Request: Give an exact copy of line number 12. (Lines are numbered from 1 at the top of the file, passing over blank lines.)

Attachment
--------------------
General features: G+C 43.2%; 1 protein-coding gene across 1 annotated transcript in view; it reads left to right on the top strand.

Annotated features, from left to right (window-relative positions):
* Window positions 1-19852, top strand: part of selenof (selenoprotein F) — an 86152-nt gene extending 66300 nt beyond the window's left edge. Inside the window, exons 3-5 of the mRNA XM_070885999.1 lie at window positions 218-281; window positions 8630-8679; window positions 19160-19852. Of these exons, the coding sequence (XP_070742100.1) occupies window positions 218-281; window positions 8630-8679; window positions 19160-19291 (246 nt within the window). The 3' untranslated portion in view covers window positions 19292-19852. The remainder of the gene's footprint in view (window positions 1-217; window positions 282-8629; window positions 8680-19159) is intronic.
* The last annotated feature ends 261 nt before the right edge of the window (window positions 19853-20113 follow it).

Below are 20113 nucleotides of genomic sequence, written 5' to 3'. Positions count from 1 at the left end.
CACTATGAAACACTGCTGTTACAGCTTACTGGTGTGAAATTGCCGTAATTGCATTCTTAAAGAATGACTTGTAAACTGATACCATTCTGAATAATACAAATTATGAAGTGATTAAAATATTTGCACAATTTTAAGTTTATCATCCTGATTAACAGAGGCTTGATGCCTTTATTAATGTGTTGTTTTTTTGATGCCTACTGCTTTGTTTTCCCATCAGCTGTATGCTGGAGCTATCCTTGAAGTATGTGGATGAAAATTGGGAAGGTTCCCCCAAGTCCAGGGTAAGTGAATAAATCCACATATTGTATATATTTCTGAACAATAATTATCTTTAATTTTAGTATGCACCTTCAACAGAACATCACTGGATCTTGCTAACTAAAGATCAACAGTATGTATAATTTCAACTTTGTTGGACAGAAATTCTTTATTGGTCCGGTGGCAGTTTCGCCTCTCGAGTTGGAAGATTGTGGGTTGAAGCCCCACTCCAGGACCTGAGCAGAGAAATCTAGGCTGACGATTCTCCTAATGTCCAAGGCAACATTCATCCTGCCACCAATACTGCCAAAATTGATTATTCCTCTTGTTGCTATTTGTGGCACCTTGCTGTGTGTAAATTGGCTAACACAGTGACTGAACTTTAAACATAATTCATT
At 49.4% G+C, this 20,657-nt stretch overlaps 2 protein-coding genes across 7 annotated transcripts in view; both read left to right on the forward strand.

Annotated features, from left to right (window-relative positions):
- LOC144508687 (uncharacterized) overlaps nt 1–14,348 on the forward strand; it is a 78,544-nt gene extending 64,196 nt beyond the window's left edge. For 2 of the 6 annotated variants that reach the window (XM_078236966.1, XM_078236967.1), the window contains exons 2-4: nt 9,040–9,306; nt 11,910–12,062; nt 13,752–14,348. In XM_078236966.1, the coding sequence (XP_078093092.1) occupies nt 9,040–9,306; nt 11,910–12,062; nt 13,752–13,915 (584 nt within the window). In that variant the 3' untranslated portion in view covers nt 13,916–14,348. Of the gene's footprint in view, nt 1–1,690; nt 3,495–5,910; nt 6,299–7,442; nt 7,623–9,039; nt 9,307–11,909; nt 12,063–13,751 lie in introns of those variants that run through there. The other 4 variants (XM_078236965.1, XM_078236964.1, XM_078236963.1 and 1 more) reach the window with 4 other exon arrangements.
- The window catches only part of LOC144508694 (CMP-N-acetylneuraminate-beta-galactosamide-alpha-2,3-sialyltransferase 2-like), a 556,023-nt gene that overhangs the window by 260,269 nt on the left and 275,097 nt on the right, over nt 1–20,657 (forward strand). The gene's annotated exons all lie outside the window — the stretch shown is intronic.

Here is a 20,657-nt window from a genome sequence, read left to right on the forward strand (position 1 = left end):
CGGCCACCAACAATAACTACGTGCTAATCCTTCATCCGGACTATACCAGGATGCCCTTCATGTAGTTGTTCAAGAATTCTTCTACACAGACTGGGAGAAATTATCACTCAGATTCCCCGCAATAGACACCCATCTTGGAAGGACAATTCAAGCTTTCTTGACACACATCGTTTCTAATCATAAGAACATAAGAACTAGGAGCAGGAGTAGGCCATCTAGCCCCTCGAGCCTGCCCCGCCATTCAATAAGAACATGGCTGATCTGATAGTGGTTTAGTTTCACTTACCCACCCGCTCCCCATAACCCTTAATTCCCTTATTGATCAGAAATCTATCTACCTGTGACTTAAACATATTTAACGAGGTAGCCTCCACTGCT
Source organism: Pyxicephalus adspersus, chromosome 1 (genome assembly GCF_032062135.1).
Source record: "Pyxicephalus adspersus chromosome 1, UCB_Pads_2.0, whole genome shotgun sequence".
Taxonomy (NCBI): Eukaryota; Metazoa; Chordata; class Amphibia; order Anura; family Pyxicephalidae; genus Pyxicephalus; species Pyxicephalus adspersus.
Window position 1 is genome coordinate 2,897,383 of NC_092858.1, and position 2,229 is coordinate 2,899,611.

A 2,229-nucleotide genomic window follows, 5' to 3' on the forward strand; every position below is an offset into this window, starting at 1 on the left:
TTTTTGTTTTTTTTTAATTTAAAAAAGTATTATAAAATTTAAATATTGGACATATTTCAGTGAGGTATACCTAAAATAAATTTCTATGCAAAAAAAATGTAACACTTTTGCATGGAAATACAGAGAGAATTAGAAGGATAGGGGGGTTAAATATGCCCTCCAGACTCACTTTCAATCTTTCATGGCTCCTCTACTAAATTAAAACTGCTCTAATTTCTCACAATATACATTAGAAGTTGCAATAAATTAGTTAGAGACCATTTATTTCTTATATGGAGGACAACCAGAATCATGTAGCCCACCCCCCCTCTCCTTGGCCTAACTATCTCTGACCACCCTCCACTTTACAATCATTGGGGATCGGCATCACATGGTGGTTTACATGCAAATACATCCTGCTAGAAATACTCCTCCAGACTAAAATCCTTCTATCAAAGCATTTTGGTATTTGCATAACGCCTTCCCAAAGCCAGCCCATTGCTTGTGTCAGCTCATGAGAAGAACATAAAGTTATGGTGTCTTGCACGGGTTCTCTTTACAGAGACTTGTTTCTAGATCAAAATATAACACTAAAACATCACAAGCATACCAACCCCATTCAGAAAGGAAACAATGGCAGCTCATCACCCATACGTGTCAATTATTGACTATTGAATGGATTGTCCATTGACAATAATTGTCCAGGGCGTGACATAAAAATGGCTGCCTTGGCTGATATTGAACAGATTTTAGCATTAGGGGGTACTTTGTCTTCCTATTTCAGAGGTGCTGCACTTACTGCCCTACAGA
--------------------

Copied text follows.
CGGCCACCAACAATAACTACGTGCTAATCCTTCATCCGGACTATACCAGGATGCCCTTCATGTAGTTGTTCAAGAATTCTTCTACACAGACTGGGAGAAATTATCACTCAGATTCCCCGCAATAGACACCCATCTTGGAAGGACAATTCAAGCTTTCTTGACACACATCGTTTCTAATCATAAGAACATAAGAACTAGGAGCAGGAGTAGGCCATCTAGCCCCTCGAGCCTGCCCCGCCATTCAATAAGAACATGGCTGATCTGATAGTGGTTTAGTTTCACTTACCCACCCGCTCCCCATAACCCTTAATTCCCTTATTGATCAGAAATCTATCTACCTGTGACTTAAACATATTTAACGAGGTAGCCTCCACTGCT